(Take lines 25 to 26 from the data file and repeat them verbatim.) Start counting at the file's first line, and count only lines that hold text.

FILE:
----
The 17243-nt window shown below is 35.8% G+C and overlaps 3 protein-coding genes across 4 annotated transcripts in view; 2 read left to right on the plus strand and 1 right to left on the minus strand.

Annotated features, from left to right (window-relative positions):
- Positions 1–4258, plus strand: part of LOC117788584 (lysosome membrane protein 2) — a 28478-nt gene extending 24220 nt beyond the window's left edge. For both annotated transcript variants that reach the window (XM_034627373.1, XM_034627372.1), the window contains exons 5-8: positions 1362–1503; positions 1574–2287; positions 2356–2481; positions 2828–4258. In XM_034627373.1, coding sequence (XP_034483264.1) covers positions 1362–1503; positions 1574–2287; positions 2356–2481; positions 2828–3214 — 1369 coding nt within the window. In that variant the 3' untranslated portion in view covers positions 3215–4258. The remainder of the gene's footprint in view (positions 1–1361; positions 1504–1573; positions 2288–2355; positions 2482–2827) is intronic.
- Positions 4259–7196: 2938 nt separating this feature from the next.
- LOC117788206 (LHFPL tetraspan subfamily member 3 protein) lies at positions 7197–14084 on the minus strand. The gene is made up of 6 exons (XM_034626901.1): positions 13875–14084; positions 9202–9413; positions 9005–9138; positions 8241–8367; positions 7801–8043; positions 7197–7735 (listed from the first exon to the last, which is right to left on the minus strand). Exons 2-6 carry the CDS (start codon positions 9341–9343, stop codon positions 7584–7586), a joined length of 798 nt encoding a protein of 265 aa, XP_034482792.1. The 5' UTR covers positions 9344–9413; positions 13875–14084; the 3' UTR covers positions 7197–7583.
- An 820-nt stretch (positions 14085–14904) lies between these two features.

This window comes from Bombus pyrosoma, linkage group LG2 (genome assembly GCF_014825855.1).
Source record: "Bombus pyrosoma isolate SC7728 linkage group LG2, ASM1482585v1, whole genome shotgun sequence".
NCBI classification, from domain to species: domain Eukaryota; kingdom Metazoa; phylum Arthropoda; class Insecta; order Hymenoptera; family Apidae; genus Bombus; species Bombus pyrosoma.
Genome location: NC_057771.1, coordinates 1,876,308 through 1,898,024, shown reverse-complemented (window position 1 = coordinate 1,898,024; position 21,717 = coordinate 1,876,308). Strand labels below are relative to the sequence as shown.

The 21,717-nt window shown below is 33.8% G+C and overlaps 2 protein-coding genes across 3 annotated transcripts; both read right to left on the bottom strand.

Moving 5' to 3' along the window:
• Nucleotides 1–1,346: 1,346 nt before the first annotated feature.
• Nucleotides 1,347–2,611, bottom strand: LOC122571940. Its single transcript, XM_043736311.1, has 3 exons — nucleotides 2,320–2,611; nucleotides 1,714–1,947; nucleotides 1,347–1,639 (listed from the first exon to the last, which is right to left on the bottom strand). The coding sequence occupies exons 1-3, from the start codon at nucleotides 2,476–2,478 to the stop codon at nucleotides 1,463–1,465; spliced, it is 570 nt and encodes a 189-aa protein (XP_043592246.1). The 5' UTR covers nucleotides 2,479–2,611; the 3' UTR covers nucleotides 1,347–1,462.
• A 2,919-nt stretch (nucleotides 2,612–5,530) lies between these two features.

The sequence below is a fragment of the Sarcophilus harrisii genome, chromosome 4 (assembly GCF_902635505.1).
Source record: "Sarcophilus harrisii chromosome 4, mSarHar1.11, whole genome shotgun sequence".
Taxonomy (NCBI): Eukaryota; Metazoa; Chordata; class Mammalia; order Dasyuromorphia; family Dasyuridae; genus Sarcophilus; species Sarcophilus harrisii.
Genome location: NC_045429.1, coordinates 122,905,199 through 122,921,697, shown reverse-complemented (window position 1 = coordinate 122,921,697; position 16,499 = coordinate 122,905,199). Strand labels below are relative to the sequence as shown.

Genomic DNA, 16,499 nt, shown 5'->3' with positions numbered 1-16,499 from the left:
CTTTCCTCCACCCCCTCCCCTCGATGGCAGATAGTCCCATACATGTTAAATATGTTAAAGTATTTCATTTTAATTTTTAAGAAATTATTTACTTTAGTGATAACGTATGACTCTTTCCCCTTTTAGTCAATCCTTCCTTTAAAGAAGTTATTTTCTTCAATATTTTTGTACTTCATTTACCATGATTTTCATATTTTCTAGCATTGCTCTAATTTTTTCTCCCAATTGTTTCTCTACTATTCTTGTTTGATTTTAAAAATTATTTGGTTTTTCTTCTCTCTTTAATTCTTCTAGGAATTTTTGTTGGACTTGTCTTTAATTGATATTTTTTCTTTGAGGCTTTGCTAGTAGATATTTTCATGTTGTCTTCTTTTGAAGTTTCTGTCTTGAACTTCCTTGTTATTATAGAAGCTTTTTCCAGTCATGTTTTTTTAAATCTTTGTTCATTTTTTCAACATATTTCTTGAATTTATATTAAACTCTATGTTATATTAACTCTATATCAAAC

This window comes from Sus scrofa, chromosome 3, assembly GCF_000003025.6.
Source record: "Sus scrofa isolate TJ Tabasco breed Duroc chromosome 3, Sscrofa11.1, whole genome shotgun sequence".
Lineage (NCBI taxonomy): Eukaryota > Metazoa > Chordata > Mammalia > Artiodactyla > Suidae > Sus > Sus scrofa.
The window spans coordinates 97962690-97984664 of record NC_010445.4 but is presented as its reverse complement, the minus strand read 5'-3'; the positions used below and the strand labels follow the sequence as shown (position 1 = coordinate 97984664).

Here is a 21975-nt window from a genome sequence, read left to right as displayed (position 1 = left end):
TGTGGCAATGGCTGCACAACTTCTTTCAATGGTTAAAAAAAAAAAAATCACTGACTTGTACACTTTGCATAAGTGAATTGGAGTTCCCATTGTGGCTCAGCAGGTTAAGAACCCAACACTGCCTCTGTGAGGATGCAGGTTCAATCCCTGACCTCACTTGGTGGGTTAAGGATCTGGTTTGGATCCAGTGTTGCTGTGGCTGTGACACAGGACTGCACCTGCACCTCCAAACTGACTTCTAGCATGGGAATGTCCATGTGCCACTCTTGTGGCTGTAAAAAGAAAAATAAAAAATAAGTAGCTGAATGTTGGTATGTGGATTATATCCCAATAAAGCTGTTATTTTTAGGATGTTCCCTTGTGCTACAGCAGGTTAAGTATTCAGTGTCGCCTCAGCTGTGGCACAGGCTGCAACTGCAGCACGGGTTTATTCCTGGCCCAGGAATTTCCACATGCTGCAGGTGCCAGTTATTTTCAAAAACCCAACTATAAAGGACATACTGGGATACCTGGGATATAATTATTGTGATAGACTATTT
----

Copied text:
The window spans coordinates 97962690-97984664 of record NC_010445.4 but is presented as its reverse complement, the minus strand read 5'-3'; the positions used below and the strand labels follow the sequence as shown (position 1 = coordinate 97984664).

Here is a 21975-nt window from a genome sequence, read left to right as displayed (position 1 = left end):